# Why is correlation coefficient -1 to +1

1. Mar 23, 2014

### stunner5000pt

1. The problem statement, all variables and given/known data
Why is the correlation coefficient between -1 and +1?

2. Relevant equations
we know correlation coefficient
$$\rho = \frac{E[xy]-E[x]E[y]}{\sqrt{\sigma_{x} \sigma_{y}}}$$

OR

$$r = \frac{\sum ^n _{i=1}(X_i - \bar{X})(Y_i - \bar{Y})}{\sqrt{\sum ^n _{i=1}(X_i - \bar{X})^2} \sqrt{\sum ^n _{i=1}(Y_i - \bar{Y})^2}}$$

3. The attempt at a solution
Is there a way to prove this analytically? Perhaps we can use the second formula and prove by induction the bottom is greater than the top? Or perhaps equal??

I tried using the expected value formula for the first version with rho - i couldnt really use that properly. Canyou please suggest an approach? Can this even be done analytically? Or would it just have to be explained?

2. Mar 24, 2014

### Ray Vickson

Your formula for $\rho$ is incorrect; it should be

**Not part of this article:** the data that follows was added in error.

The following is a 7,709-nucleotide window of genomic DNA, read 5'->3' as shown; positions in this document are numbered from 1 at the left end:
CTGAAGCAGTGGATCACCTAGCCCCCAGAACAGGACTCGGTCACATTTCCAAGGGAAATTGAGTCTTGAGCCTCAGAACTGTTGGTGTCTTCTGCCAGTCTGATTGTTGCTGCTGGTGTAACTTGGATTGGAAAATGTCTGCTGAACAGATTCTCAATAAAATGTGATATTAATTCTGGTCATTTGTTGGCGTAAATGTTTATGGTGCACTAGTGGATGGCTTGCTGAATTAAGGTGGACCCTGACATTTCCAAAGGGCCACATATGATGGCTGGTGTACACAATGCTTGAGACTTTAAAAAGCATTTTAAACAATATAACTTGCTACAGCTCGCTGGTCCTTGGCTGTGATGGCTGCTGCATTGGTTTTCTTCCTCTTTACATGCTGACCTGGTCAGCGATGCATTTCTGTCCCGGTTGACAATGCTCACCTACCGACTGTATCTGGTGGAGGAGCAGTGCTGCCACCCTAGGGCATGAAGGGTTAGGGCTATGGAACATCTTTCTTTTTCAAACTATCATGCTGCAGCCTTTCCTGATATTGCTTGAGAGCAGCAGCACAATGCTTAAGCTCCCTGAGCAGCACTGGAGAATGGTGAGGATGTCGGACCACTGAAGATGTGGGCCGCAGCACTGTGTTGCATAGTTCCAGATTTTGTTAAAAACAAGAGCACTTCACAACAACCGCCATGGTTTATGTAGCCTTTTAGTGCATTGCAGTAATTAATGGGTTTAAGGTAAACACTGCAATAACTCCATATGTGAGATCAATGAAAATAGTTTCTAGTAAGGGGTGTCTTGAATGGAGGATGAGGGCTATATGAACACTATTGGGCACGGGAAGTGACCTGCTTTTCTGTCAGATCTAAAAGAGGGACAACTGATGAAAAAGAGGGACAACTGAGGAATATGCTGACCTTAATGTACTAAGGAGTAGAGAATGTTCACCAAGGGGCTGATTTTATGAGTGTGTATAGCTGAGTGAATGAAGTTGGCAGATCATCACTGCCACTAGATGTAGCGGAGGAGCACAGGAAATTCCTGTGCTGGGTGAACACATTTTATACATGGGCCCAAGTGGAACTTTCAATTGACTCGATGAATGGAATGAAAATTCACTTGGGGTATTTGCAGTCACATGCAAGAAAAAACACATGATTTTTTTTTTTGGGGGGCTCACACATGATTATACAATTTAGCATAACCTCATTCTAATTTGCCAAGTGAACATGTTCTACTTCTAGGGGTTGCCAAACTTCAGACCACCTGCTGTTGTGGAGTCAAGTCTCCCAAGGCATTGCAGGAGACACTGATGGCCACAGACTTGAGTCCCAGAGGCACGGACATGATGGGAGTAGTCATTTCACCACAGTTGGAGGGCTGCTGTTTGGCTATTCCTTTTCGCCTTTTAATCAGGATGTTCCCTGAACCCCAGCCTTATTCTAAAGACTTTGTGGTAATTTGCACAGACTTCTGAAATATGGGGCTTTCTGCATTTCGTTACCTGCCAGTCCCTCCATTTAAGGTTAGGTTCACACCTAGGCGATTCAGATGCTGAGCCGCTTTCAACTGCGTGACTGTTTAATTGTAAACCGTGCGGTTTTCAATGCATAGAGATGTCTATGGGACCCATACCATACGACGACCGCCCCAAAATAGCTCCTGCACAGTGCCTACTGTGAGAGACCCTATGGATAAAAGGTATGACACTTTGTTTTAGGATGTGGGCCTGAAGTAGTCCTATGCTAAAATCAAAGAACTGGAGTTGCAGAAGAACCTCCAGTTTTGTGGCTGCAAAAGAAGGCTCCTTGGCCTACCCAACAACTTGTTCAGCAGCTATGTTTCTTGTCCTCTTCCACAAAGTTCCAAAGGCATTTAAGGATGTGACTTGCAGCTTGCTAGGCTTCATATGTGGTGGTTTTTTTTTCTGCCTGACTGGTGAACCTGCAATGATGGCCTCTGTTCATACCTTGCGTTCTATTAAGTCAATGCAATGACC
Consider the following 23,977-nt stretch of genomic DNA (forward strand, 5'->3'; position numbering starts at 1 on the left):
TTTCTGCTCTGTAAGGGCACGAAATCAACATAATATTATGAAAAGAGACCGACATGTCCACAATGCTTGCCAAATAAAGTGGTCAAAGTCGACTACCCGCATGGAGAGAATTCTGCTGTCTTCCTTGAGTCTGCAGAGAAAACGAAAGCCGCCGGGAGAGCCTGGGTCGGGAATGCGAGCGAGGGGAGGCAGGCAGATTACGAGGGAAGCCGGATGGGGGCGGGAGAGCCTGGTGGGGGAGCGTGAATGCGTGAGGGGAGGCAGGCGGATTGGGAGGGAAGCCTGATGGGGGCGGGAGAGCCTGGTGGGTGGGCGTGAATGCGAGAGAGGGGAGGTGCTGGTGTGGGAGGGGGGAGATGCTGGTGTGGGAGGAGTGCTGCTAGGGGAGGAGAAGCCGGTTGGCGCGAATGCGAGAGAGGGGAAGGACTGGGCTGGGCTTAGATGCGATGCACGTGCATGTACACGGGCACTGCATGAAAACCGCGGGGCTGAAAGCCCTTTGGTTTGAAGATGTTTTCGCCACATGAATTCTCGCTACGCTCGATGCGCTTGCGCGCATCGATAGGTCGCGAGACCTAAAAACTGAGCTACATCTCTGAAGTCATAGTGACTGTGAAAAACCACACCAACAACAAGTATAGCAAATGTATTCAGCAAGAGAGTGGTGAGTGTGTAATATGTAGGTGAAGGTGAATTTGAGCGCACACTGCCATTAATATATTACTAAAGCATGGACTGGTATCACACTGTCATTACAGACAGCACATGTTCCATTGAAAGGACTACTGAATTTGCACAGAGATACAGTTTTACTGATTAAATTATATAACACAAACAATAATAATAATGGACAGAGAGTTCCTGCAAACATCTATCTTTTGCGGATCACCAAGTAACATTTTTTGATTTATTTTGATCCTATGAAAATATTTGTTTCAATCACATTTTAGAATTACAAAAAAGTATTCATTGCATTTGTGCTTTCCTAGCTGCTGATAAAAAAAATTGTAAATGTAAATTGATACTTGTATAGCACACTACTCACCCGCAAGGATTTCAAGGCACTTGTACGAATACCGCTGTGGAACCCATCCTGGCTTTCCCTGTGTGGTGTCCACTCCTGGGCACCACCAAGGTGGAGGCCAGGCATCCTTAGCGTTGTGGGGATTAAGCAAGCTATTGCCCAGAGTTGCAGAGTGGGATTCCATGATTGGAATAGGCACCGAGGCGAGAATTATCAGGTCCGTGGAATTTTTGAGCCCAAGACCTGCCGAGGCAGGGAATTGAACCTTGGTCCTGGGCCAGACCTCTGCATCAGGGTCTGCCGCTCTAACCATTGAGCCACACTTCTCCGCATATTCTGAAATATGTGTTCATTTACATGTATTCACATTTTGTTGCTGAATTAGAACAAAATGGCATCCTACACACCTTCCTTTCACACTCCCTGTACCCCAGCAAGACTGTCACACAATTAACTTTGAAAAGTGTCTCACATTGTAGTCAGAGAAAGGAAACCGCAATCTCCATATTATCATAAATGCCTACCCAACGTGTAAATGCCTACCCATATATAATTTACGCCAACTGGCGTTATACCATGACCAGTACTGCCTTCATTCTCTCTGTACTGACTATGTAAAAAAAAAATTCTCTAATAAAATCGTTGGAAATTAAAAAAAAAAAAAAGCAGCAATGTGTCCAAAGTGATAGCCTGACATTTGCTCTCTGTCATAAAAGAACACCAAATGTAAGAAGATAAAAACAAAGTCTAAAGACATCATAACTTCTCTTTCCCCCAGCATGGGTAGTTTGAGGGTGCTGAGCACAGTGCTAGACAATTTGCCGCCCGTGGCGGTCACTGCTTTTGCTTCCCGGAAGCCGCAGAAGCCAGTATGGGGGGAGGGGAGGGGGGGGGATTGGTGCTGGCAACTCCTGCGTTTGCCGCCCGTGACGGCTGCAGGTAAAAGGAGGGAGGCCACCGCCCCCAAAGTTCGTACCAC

$$\rho \equiv \frac{E(X-EX)(Y-EY)}{\sigma_X \sigma_Y} = \frac{E(XY) - EX EY}{\sigma_X \sigma_Y}$$ You should not have $\sqrt{ \;\; }$ in the denominator.

3. Mar 24, 2014

### Ray Vickson

Since
$$0 \leq \text{Var}(aX+bY) = a^2 \sigma_X^2 + 2 a b\, \text{Cov}(X,Y) + b^2 \sigma_Y^2,$$
for all $a,b$, and since $\text{Cov}(X,Y) = \sigma_X \sigma_Y \, \rho$, the matrix
$$M = \pmatrix{\sigma_X^2 & \sigma_X \sigma_Y \, \rho\\ \sigma_X \sigma_Y \, \rho & \sigma_Y^2}$$
must be positive semidefinite. Apply the standard tests for semidefinitness.

4. Mar 24, 2014

### jbunniii

This is a direct consequence of the Cauchy-Schwarz inequality, a very important result which shows up in many forms throughout mathematics. There is a proof on the Wiki page in the context of an abstract inner-product space. It's a good exercise to go through the proof as written, and then restate the result by translating the concepts of inner product and norm into the language of probability.